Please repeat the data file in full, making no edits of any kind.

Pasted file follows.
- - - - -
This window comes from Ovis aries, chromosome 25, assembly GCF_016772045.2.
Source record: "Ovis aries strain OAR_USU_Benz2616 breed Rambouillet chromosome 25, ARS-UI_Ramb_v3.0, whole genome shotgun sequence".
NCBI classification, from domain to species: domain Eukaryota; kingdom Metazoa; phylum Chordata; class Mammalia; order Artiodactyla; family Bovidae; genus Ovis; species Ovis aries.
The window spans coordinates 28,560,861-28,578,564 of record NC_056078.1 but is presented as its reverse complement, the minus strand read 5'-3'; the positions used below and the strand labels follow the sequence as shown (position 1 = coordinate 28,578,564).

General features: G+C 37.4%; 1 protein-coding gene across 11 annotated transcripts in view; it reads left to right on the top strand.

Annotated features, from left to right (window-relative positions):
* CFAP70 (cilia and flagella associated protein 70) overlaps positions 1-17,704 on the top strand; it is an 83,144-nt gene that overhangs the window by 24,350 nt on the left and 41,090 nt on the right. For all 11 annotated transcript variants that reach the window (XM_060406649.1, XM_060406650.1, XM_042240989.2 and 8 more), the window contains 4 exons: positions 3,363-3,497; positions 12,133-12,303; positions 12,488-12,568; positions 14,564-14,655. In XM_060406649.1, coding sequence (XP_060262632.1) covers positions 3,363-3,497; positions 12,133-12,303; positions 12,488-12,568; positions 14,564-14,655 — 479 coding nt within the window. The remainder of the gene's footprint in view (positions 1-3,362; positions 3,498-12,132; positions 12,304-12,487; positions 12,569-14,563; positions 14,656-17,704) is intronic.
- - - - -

This window comes from Ovis aries, chromosome 25, assembly GCF_016772045.2.
Source record: "Ovis aries strain OAR_USU_Benz2616 breed Rambouillet chromosome 25, ARS-UI_Ramb_v3.0, whole genome shotgun sequence".
NCBI classification, from domain to species: domain Eukaryota; kingdom Metazoa; phylum Chordata; class Mammalia; order Artiodactyla; family Bovidae; genus Ovis; species Ovis aries.
The window spans coordinates 28,560,861-28,578,564 of record NC_056078.1 but is presented as its reverse complement, the minus strand read 5'-3'; the positions used below and the strand labels follow the sequence as shown (position 1 = coordinate 28,578,564).

General features: G+C 37.4%; 1 protein-coding gene across 11 annotated transcripts in view; it reads left to right on the top strand.

Annotated features, from left to right (window-relative positions):
* CFAP70 (cilia and flagella associated protein 70) overlaps positions 1-17,704 on the top strand; it is an 83,144-nt gene that overhangs the window by 24,350 nt on the left and 41,090 nt on the right. For all 11 annotated transcript variants that reach the window (XM_060406649.1, XM_060406650.1, XM_042240989.2 and 8 more), the window contains 4 exons: positions 3,363-3,497; positions 12,133-12,303; positions 12,488-12,568; positions 14,564-14,655. In XM_060406649.1, coding sequence (XP_060262632.1) covers positions 3,363-3,497; positions 12,133-12,303; positions 12,488-12,568; positions 14,564-14,655 — 479 coding nt within the window. The remainder of the gene's footprint in view (positions 1-3,362; positions 3,498-12,132; positions 12,304-12,487; positions 12,569-14,563; positions 14,656-17,704) is intronic.